Value/Budget: These laptops are built to provide the performance of larger laptops, but use cheaper materials and less efficient components to do it. They provide more than enough processing power for office use, and can handle light photo and video editing. They cost less than $700, and performance is usually proportional to the price.

Desktop Replacements: Desktop replacements are designed to do exactly what the name suggests—replace your desktop computer. They feature larger screens (15 inches or larger), more powerful processors, and usually have a separate numeric pad in addition to the full size keyboard. They are well suited to photo and video editing, and all but the most demanding games. While some desktop replacements can be found for as little as $700, most start around $800 and go upwards from there.

Tips for Laptop Shopping

Know What You'll Use It For: As mentioned above, you need to know what you intend to use the laptop for. If your most strenuous use will be watching YouTube videos and chatting on Facebook, then buying a desktop replacement laptop will cost you far more than you need to spend. On the other hand, if you want to learn Photoshop for making a digital scrapbook, it doesn't make sense to settle for a netbook.

Know Your Budget: Once you know what you're looking for, it's a good idea to try and get an idea of how much those systems cost. Visit stores and ask questions about the different systems. And of course, look over the buying guides and reviews here on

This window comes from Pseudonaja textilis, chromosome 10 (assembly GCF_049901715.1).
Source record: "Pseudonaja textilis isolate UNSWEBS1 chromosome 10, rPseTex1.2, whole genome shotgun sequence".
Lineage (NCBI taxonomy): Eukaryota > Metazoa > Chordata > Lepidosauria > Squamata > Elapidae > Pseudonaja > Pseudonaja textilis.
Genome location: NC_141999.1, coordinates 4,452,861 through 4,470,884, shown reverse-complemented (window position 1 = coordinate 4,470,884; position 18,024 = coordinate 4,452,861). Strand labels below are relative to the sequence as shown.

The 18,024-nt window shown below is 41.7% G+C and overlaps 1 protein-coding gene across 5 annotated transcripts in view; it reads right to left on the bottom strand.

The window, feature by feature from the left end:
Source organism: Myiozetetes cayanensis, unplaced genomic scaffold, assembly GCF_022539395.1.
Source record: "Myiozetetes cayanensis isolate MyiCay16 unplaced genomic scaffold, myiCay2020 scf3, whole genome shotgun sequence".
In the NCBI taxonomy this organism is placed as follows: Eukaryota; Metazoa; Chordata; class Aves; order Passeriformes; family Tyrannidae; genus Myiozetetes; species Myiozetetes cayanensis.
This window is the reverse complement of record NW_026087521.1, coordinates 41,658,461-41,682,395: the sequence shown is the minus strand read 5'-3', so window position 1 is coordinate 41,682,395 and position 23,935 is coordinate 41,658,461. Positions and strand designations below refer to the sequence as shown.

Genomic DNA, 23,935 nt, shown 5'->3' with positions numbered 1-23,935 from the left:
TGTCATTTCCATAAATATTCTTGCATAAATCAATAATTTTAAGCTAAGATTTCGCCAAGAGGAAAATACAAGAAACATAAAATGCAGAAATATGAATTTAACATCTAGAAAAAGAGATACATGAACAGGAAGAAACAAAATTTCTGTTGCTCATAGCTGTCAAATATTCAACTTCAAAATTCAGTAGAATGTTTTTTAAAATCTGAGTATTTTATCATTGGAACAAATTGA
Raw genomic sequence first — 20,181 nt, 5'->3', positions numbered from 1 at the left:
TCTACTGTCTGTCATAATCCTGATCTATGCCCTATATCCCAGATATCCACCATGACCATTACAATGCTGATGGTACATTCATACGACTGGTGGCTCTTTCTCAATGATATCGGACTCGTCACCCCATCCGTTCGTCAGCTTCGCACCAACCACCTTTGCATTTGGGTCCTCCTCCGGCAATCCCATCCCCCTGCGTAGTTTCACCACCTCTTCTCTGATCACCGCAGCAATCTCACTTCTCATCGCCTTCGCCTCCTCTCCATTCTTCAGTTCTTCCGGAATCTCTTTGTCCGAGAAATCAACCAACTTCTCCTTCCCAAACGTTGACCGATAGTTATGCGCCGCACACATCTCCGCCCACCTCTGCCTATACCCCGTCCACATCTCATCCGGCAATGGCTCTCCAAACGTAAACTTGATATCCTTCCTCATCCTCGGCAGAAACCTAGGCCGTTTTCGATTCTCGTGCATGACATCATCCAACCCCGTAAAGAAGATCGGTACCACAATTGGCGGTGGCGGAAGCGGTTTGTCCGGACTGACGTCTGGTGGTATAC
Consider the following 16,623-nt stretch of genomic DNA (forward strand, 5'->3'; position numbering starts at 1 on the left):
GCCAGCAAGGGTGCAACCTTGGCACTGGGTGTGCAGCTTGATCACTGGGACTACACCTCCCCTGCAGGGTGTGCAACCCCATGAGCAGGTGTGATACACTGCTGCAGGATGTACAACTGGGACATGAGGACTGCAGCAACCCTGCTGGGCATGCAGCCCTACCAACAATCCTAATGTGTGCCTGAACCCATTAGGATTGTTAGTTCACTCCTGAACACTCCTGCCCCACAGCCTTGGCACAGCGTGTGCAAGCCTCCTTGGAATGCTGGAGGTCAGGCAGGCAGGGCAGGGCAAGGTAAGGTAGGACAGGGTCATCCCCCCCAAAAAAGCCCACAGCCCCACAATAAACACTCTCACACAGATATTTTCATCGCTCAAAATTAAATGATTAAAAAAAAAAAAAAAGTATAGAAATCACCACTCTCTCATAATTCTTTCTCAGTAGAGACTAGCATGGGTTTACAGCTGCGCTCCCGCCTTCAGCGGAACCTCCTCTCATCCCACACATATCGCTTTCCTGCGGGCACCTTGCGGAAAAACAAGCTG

Try it Out: While processors and hardware are important, it's equally important that you feel comfortable with whatever you buy. Many netbooks, have small keyboards, and some will feel more cramped than others. The touchpad on a computer might look great in pictures, but feel irritating under your fingertips. Figuring out what you like and don't like before you buy can save you a lot of aggravation after.

Buying a new computer can be a tricky experience, but a little preparation will cut through the confusion like a machete through the underbrush. As you figure out what you need to do, and what computer will fit both your budget and your needs, will be here to help you every step of the way.

Source: Brian Westover, PC Magazine (Oct 10, 2010)